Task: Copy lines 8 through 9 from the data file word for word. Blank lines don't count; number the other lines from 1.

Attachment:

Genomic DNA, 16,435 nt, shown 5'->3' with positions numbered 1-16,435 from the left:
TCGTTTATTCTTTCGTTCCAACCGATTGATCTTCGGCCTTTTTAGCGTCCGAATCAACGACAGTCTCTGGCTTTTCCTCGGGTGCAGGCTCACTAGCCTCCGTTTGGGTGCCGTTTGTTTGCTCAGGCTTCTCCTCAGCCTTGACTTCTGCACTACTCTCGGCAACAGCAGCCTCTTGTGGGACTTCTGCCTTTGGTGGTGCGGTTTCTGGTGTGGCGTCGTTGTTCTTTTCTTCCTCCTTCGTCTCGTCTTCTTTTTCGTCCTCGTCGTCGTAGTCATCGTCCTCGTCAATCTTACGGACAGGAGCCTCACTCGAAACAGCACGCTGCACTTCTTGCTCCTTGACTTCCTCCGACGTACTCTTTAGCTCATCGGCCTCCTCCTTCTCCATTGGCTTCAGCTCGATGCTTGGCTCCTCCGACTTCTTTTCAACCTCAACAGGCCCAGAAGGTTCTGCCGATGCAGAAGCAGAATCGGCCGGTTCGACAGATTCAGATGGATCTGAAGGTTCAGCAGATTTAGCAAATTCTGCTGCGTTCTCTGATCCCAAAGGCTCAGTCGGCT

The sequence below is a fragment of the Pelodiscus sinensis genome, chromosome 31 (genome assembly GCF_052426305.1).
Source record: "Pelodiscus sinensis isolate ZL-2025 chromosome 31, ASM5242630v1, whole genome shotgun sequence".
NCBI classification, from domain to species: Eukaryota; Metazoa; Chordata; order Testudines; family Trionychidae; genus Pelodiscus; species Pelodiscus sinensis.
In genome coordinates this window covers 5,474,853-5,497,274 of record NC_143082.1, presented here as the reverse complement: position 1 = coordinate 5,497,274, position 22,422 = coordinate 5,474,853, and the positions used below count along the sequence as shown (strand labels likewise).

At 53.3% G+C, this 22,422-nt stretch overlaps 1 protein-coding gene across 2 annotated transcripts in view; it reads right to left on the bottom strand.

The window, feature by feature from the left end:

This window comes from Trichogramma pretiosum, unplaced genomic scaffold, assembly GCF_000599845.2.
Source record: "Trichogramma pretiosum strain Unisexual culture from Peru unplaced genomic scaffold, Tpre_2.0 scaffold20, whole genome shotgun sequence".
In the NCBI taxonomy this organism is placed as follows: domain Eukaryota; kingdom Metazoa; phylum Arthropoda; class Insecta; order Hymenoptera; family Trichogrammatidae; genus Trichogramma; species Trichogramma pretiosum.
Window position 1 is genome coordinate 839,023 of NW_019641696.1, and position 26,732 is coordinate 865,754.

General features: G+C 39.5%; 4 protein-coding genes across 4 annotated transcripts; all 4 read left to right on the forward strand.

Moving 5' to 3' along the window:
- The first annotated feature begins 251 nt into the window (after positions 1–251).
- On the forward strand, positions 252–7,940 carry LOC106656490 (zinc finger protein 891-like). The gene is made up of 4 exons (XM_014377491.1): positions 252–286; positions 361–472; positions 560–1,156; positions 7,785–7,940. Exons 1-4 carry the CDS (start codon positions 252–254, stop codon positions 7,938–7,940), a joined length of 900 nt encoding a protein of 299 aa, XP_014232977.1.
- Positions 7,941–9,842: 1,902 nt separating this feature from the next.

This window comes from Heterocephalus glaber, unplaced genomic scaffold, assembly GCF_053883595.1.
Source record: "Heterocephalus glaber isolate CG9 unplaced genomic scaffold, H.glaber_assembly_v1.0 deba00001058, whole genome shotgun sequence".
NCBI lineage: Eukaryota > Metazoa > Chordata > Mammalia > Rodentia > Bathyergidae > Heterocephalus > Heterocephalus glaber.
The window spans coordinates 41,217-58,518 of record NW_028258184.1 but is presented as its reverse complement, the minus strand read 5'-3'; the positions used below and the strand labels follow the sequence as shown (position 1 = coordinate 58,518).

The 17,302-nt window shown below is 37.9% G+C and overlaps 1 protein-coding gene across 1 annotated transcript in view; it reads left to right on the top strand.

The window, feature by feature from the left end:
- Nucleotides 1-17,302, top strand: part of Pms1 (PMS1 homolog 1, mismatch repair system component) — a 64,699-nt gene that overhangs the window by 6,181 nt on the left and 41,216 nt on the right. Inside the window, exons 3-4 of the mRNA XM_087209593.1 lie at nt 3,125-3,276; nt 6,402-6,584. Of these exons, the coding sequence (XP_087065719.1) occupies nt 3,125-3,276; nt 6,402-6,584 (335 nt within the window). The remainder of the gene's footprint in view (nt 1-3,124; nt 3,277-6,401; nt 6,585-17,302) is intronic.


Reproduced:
The window, feature by feature from the left end:

This window comes from Trichogramma pretiosum, unplaced genomic scaffold, assembly GCF_000599845.2.